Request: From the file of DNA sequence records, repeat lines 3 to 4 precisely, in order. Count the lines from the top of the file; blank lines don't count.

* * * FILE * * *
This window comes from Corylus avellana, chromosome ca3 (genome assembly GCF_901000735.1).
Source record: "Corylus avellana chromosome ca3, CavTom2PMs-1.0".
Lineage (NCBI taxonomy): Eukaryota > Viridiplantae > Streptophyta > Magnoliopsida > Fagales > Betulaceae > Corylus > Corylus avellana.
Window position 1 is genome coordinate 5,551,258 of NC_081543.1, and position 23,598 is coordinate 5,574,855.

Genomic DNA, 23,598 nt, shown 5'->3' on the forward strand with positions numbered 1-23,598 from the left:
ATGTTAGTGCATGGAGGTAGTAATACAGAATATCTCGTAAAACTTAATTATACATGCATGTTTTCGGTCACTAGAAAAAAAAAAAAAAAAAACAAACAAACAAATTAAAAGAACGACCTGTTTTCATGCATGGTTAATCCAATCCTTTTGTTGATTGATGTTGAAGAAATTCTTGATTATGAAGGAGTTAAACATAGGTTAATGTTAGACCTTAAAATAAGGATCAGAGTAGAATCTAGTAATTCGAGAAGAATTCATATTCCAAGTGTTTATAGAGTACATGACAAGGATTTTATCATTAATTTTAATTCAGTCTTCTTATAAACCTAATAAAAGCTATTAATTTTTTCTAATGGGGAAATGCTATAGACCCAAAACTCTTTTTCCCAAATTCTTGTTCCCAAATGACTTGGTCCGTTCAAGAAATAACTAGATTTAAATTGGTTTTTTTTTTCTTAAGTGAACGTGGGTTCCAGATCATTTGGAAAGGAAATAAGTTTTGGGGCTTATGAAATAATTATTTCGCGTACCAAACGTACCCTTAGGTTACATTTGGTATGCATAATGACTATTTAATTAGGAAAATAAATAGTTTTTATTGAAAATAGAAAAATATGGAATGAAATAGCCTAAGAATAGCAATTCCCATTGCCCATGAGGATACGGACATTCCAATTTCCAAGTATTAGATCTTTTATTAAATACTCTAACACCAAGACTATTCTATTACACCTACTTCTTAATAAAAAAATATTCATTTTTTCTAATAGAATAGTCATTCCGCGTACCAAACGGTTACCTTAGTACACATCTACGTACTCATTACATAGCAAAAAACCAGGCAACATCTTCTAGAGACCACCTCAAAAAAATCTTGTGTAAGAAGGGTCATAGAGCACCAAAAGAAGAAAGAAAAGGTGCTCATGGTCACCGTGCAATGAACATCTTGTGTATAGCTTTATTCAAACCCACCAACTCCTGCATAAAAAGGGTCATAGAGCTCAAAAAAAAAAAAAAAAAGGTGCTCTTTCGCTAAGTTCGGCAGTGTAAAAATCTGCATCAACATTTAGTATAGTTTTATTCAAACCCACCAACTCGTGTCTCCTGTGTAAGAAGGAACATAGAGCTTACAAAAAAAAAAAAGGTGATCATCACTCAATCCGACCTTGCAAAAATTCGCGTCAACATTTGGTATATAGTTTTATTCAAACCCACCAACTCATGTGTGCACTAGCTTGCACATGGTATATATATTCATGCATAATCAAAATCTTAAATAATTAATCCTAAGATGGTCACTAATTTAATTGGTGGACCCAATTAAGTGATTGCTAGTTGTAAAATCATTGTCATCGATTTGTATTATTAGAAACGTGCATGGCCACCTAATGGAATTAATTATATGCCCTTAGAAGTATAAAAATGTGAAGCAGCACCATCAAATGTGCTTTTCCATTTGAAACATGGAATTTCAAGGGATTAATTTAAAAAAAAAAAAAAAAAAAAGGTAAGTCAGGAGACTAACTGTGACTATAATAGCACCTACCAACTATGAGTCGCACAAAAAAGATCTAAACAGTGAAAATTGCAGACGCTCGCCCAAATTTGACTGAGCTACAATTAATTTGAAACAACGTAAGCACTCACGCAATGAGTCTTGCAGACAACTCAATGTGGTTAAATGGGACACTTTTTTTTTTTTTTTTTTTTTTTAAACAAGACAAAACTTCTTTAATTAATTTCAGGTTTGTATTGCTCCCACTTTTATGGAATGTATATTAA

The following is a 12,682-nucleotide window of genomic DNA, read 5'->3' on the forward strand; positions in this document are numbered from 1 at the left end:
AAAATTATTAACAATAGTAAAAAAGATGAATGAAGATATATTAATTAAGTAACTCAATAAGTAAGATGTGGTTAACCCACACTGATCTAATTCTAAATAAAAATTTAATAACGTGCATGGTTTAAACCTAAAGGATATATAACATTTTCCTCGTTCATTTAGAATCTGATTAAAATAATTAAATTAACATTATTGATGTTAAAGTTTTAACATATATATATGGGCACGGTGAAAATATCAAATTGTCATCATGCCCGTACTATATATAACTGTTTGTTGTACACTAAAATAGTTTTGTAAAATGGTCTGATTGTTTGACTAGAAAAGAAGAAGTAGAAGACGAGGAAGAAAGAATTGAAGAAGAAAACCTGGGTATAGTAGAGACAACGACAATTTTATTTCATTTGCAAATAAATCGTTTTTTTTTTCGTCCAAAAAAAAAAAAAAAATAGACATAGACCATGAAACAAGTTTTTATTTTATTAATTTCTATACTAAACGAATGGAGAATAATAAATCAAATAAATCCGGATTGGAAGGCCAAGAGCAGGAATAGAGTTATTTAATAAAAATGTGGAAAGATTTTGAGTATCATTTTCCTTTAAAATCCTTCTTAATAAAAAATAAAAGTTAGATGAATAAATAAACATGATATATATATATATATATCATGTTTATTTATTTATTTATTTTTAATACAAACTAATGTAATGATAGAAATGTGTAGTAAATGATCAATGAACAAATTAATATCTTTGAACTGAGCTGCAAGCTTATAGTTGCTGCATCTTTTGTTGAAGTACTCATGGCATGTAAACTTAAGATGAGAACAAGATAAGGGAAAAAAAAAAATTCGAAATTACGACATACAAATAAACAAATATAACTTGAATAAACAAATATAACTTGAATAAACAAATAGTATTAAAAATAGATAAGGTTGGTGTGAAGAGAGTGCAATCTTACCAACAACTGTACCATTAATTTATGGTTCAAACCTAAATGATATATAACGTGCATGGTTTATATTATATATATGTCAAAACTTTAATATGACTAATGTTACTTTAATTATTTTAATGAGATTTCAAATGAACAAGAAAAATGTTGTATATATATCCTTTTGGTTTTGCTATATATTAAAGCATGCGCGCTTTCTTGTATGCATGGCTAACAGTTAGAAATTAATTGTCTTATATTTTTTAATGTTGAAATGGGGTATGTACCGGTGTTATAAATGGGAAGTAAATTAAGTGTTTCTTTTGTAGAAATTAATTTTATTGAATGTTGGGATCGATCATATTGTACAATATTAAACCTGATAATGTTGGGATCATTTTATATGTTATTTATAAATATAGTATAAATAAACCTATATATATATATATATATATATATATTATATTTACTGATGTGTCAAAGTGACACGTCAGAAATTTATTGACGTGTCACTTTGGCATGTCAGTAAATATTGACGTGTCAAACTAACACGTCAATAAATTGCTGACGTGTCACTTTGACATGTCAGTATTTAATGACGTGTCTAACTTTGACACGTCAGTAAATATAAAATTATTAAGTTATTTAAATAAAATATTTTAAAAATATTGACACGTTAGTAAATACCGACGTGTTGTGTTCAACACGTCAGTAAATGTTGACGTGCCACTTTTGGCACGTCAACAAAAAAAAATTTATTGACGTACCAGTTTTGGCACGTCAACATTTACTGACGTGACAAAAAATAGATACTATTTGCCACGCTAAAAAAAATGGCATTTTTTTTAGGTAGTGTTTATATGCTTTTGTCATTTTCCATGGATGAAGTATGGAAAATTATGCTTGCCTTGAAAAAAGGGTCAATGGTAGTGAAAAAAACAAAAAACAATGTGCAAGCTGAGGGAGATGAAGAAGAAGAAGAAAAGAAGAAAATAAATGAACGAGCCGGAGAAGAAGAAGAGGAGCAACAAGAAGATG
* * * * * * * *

Lineage (NCBI taxonomy): Eukaryota > Viridiplantae > Streptophyta > Magnoliopsida > Fagales > Betulaceae > Corylus > Corylus avellana.
Window position 1 is genome coordinate 5,551,258 of NC_081543.1, and position 23,598 is coordinate 5,574,855.